Salvation Army Introduces Kettle Pay for Mobile NFC Donations

Consumers are quickly becoming less and less reliant on carrying physical cash. With debit cards, credit cards, and now even more secure mobile payment solutions approaching universal acceptance, consumers can shop, run errands and navigate day-to-day life without cash. For many, this shift has simplified life, but for organizations like The Salvation Army that are heavily reliant on spontaneous in-person donations, our increasingly cashless society has proved problematic. To adapt to this cashless world in the 2019 holiday season, The Salvation Army worked with both ClearScale and GoToTags to develop a seamless, intuitive mobile payment solution.

Having worked with ClearScale during the 2018 holiday season to test the viability of the project with QR codes, The Salvation Army’s web-based mobile donation application was dialed-in and ready to scale. ClearScale’s payment processing integrations allowed for a smooth transfer of funds through both Google Pay and Apple Pay. However, recognizing the rapid growth of contactless payments, The Salvation Army also wanted to incorporate more familiar and secure tap-to-pay functionality. To do this, they needed to leverage Near Field Communication (NFC) technology; that is when they reached out to GoToTags.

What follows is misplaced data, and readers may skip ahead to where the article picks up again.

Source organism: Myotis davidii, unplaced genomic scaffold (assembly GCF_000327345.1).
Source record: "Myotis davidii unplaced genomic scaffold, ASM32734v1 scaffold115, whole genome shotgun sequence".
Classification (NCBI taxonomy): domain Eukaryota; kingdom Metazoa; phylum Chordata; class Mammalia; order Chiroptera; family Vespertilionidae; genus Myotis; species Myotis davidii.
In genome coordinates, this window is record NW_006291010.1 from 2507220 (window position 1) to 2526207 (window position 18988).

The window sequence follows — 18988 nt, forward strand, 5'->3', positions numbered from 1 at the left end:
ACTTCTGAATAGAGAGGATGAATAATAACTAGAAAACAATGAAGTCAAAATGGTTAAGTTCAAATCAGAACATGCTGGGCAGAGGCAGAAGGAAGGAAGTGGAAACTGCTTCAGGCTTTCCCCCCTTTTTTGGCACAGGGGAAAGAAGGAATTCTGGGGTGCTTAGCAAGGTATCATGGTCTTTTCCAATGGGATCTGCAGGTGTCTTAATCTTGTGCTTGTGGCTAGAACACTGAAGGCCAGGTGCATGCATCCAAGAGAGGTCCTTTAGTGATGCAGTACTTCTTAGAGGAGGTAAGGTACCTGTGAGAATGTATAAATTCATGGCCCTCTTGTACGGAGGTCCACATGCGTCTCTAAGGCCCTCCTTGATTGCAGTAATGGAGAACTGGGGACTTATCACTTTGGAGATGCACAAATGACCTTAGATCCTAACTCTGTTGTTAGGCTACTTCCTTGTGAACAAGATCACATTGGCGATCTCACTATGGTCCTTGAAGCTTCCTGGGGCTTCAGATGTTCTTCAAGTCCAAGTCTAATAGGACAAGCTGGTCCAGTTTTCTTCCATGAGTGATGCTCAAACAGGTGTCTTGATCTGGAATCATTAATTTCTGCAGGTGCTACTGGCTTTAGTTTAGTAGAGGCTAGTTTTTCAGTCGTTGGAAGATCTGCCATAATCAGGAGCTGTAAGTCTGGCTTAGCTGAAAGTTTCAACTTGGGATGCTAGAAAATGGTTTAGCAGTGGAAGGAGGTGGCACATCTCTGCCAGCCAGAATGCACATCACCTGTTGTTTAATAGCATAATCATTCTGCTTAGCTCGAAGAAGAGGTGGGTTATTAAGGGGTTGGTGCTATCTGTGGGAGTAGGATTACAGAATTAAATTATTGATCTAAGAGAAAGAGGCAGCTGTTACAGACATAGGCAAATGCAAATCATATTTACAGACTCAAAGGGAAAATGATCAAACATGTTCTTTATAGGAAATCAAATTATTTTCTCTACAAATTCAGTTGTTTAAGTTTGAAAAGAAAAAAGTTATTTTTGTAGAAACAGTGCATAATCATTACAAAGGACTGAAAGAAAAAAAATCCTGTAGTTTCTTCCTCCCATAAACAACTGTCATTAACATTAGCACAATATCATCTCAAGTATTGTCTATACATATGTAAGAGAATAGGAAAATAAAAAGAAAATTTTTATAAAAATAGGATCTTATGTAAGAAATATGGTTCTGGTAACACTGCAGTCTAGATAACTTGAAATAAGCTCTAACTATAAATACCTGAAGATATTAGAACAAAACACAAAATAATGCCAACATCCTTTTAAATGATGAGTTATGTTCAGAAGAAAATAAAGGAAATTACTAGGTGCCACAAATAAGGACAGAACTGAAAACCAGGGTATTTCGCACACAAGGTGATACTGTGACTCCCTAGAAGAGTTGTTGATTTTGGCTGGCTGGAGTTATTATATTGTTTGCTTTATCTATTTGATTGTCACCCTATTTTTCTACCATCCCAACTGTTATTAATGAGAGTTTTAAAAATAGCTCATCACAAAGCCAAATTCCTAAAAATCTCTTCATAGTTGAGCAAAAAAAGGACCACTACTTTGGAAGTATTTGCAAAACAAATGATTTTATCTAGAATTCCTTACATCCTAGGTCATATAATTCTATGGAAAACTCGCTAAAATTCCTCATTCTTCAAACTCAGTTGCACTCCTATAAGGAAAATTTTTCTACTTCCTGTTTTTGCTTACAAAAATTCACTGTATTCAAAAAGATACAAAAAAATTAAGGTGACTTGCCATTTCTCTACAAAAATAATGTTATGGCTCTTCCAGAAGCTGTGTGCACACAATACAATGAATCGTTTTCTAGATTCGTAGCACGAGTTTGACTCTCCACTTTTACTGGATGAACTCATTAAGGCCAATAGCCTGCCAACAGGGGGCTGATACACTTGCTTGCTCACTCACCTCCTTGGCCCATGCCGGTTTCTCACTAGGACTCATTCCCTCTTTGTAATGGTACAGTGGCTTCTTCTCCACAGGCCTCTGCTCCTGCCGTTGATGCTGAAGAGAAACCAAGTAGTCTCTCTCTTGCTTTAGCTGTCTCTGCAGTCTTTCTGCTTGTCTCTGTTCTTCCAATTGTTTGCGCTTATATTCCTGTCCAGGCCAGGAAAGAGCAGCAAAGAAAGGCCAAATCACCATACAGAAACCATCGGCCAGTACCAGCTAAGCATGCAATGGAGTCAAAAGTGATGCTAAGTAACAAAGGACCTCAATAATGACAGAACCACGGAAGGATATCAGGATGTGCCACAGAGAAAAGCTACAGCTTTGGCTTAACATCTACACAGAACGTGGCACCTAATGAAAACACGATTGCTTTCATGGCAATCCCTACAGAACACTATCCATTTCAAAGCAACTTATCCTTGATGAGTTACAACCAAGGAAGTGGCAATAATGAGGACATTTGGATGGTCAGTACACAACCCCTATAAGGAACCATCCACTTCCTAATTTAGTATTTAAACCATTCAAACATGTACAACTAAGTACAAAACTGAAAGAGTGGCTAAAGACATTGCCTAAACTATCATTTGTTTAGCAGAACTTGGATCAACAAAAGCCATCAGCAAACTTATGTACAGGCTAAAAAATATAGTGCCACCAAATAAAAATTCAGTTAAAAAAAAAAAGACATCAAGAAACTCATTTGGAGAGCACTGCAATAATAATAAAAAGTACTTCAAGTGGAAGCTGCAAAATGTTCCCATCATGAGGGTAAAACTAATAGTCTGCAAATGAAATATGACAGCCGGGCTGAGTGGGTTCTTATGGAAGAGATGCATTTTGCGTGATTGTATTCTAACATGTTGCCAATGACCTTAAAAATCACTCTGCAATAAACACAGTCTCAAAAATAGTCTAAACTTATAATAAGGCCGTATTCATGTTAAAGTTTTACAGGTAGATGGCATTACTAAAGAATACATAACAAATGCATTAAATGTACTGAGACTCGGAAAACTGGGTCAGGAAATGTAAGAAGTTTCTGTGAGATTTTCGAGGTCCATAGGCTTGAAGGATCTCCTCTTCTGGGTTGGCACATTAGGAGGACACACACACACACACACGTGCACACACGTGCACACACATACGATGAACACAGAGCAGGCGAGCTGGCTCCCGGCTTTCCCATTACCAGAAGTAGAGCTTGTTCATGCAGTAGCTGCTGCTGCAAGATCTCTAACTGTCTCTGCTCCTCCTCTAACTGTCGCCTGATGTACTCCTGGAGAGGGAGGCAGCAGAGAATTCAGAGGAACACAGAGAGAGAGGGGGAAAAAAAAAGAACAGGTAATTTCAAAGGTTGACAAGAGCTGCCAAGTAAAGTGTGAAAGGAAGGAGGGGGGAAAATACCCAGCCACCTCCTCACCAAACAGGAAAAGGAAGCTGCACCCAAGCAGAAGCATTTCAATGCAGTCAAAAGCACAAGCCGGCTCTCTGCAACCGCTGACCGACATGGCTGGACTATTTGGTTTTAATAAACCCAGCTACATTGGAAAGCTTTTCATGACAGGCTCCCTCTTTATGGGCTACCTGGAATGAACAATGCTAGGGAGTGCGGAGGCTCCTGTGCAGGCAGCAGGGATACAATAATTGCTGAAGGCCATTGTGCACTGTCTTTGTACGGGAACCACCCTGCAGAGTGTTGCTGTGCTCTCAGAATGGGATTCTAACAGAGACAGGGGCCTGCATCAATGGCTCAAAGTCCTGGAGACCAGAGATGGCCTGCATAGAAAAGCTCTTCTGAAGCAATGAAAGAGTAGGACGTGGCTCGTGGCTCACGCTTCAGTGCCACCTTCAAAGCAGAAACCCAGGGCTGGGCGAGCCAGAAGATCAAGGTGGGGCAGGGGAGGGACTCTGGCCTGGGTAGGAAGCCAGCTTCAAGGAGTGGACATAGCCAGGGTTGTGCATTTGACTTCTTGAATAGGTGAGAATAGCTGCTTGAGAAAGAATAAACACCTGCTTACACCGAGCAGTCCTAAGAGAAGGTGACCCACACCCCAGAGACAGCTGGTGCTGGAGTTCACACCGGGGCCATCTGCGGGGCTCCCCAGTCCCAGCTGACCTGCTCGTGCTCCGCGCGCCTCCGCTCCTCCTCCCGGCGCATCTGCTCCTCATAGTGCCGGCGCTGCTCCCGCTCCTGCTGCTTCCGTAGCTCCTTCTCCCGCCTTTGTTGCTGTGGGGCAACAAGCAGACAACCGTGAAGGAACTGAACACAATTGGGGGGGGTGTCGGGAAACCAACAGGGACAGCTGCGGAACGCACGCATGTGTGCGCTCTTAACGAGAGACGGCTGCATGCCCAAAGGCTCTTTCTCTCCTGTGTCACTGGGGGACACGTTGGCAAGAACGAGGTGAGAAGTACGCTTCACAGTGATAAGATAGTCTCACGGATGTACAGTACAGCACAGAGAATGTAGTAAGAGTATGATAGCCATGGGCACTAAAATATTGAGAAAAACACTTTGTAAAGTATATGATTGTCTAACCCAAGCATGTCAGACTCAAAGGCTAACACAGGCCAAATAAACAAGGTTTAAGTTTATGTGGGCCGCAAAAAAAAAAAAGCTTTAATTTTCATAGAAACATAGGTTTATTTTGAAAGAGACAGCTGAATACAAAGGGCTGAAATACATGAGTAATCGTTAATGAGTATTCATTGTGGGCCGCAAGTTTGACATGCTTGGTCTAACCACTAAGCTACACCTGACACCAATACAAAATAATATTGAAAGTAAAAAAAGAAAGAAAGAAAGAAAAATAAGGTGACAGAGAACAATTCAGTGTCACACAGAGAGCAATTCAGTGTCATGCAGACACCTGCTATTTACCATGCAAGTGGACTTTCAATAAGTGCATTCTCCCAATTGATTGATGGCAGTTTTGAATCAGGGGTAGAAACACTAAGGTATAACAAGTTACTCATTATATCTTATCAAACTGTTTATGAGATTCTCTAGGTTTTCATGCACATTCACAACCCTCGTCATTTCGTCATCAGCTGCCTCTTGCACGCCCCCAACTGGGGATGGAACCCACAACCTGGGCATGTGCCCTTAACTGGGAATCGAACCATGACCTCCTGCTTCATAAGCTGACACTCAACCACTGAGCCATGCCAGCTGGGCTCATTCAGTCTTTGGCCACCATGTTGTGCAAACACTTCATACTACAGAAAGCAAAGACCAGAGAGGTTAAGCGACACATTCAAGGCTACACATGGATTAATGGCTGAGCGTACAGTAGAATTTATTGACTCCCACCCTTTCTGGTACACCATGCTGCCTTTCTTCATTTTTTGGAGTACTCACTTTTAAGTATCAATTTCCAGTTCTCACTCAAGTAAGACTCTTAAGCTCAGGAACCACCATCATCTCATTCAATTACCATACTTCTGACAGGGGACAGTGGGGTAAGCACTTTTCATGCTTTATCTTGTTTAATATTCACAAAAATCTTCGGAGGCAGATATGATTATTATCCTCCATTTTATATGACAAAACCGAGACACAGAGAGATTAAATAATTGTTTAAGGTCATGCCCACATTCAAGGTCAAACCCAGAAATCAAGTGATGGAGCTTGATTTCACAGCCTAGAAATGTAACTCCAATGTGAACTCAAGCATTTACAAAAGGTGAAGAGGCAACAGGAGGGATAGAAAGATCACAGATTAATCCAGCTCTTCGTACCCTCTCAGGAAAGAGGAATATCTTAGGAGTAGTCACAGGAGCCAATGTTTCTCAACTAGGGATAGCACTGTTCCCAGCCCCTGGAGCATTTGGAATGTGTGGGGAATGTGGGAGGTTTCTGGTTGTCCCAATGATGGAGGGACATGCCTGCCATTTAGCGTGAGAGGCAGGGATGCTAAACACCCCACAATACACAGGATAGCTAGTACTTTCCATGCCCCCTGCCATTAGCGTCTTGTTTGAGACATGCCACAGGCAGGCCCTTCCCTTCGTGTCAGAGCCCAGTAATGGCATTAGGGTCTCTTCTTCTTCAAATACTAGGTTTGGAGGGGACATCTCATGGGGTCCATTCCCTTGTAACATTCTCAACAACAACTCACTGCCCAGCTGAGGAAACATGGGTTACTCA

In need of both NFC tags and NFC tag encoding, The Salvation Army’s Kettle Pay solution required a high-volume of tags to roll out the initiative nationwide. Each tag then needed to be encoded such that they would integrate with the previously developed ClearScale solution. While the customer facing experience of a tap-to-pay system is quite simple, the backend is a bit more sophisticated. To be effective, The Salvation Army’s NFC tags needed to be compatible with both iPhone and Android smartphones. What’s more, the campaign also intended to affix the tags directly to the iconic Red Kettle stations — an often overlooked detail as standard NFC tags are inhibited by metal surfaces.

GoToTags was able to identify a solution for The Salvation Army, providing an on-metal NFC token with a 3M™ adhesive backing that could be easily affixed to the kettles. Each tag featured the popular and cost-effective NTAG213 NFC chip which was encoded with an NDEF website record to ensure compatibility with both iPhone and Android devices. The final solution allowed for a passerby without cash to quickly tap their smartphone to the kettle, select their desired amount, and finalize their donation via Apple Pay or Google Pay.

While contactless payments are not yet ubiquitous in the US, they are quickly gaining momentum. According to a recent study by the Pew Research Center, 52% of Americans from 18- to 49-year-old say they “don’t really worry much about having cash on hand. Across the pond, in Europe, the adoption of NFC payments has already reached the majority and shows no signs of slowing; 61% of all European in-store transactions are contactless, an increase of 23% since early 2018. The Salvation Army’s simple yet adaptive NFC solution not only addresses the societal pivot away from cash, but also comes ahead of the curve in recognizing the burgeoning importance of incorporating mobile-first solutions and collecting actionable data. In addition to on-the-spot fundraising, these new digital donations also allow the organization to follow up by email, yielding opportunity for further engagement and future giving.

Without question, there’s a growing void between the physical and digital world, but with creative NFC applications, organizations like The Salvation Army are effectively bridging the gap.